Award: Dyankov Translation Prize

Zornitsa Hristova

The 2019 Dyankov Translation Award was presented to Zornitsa Hristova for her translation of the novel “The Bonfire of the Vanities” by Tom Wolfe (List, 2019).  Born in Dobrich, Zornitsa Hristova graduated from Sofia University “St. Kliment Ohridski” with a degree in English Philology, having specialized in post-colonial literature at Oxford, with an emphasis on contemporary Indian …

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Petya Petkova

Petya Petkova was awarded the first place 2018 Dyankov Translation Award for her translation of the novel “Here I Am” by Jonathan Safran Foer (List, 2018). Born in Sofia in 1979, Petya Petkova graduated from the National Secondary School for Classical Languages and Civilizations and holds a BA in Indian Studies from Sofia University. Between …

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Angel Igov

Angel Igov was awarded the second place Dyankov Translation Award for his translation of the novel “The Underground Railroad” by Colson Whitehead (List, 2018). Angel Igov teaches English literature and Translation at Sofia University. He has translated into Bulgarian several novels and poetry and has published three novels and two collections of short stories of …

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Bistra Andreeva

Bistra Andreeva was awarded second place for her translation of Stephan Kelman’s Pigeon English. It is the story of Harrison Opoku, an eleven-year old Ghanaian immigrant who, with his best friend, investigates the murder of a boy on the London estate where he lives. Read and interview with Bistra Andreeva.

Iglika Vassileva

Iglika Vassileva was awarded first place for her translation of the John Banville’s 1997 novel The Untouchable. This book, based largely on the life of Englishman Anthony Blunt, tells the story of an art historian who becomes a double agent working for both the Queen and the Kremlin during the height of the Cold War. …

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Svetlozara Leseva

Svetlozara Leseva was awarded first place for her translation of the novel In the Shadow of Banyan, by Vaddey Ratner (Hermes Press 2013). It tells the story of Raami’s struggle to survive under the Khmer Rouge. Ratner’s first novel was a New York Times bestseller and finalist for the 2013 PEN/Hemingway Award and the 2013 …

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Nadezhda Rosova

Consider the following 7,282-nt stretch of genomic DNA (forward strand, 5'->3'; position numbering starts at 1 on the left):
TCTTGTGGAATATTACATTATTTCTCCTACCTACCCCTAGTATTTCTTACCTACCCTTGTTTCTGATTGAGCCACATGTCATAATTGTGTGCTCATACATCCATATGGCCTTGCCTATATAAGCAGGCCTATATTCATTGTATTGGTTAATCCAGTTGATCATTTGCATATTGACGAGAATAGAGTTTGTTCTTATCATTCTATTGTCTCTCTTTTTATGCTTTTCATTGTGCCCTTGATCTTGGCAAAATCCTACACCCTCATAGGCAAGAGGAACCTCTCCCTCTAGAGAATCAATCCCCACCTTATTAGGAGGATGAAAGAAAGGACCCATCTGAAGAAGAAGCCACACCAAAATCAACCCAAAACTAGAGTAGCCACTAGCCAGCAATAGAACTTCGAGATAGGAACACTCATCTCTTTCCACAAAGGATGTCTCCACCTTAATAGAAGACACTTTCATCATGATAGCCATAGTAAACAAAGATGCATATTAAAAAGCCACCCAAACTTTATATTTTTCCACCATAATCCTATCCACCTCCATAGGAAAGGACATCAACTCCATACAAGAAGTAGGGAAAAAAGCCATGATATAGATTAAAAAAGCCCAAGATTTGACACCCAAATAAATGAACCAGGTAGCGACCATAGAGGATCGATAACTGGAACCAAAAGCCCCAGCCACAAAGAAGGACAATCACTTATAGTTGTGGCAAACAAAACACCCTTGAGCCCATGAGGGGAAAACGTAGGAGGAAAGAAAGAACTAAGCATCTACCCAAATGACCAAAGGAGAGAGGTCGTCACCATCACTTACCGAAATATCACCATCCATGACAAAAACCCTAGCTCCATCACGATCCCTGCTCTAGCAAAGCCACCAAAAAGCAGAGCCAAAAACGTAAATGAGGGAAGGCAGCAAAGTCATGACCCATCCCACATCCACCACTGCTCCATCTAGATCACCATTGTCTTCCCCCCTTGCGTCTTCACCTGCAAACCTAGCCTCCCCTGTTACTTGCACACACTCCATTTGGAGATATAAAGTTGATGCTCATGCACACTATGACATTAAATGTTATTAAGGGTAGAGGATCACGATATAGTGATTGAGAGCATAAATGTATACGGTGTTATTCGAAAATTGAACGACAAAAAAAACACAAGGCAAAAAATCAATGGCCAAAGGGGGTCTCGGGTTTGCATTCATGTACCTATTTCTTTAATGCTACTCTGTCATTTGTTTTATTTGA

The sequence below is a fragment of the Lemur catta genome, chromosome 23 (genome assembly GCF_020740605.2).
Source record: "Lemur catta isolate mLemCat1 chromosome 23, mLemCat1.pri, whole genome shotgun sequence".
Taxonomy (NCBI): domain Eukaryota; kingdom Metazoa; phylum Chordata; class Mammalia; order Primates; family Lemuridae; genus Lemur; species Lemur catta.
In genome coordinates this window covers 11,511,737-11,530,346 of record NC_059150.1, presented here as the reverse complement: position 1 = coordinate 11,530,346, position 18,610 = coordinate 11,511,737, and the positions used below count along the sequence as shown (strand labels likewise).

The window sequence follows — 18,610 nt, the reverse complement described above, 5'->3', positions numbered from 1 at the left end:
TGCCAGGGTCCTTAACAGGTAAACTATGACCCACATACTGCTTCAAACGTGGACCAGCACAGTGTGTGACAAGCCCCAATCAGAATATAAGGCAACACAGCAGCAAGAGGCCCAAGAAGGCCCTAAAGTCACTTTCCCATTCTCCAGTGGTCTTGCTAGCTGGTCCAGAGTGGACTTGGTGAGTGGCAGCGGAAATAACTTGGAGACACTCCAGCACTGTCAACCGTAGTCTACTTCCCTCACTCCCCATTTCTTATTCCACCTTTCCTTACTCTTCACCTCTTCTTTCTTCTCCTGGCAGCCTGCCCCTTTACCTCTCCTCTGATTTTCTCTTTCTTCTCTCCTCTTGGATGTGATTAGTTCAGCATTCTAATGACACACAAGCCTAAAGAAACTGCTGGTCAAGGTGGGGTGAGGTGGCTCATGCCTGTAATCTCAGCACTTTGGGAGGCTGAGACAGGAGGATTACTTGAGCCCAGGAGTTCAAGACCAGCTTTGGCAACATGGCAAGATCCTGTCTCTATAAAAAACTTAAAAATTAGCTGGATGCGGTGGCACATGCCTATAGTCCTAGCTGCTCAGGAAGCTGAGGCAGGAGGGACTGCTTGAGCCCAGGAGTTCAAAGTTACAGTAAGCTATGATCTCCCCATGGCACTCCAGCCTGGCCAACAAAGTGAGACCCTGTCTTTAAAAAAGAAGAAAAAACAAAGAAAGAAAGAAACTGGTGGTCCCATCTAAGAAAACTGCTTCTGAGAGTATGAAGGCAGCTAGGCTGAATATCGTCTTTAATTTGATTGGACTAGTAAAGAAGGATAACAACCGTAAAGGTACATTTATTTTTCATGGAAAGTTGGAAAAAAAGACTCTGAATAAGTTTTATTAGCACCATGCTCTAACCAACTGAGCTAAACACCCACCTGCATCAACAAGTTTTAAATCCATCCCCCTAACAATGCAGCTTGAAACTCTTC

Nadezhda Rosova was awarded second place for her translation of Ruth L. Ozeki’s A Tale for the Time Being (Millenium 2014). It is the story of the diary of Nao—a 16-year-old Japanese schoolgirl, who declares herself a “time being”—which washes up in British Columbia many months after the great tsunami. Read an Interview with Nadezhda …

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Vladimir Molev

For his translations of The Brief Wonderful Like of Oscar Wao, by Junot Diaz, and The Corrections, by Jonathan Franzen.

Anna Oreshkova

For her translation of Cheat and Charmer, by Pulitzer Prize laureate Elizabeth Frank.

Lubomir Nikolov

For his translation of The Sense of an Ending, by Julian Barnes.

Aglika Markova

For her translation into Bulgarian of Life According to Lubka, by Laurie Graham.

Iglika Vassileva

For her translations of Diary of A Bad Year, by J.M. Coetzee, and Homer & Langley, by E.L. Doctorow.

Margarita Dogramadzhian

For her translation of The White Tiger, Indian author Aravind Adiga’s 2008 debut and Man Booker Prize-winning novel.

Svetlana Komogorova‐Komata

For her translation into Bulgarian of Shantaram, a semi-autobiographical novel by Australian author Gregory David Roberts (Orgon Publishers).

Nadezhda T. Radulova

For her translations into Bulgarian of Firmin: Adventures of a Metropolitan Lowlife, by Sam Savage, and The Human Stain, by Philip Roth.

Milen Ruskov

For his translations of Money, by Martin Amis, and De Niro’s Game, by Rawi Hage.

Yordan Kosturkov

For the translation of The Messiah of Stockholm, by Cynthia Ozick.

Lyubomir Nikolov

For his translation of the The Kite Runner, by Khaled Hosseini.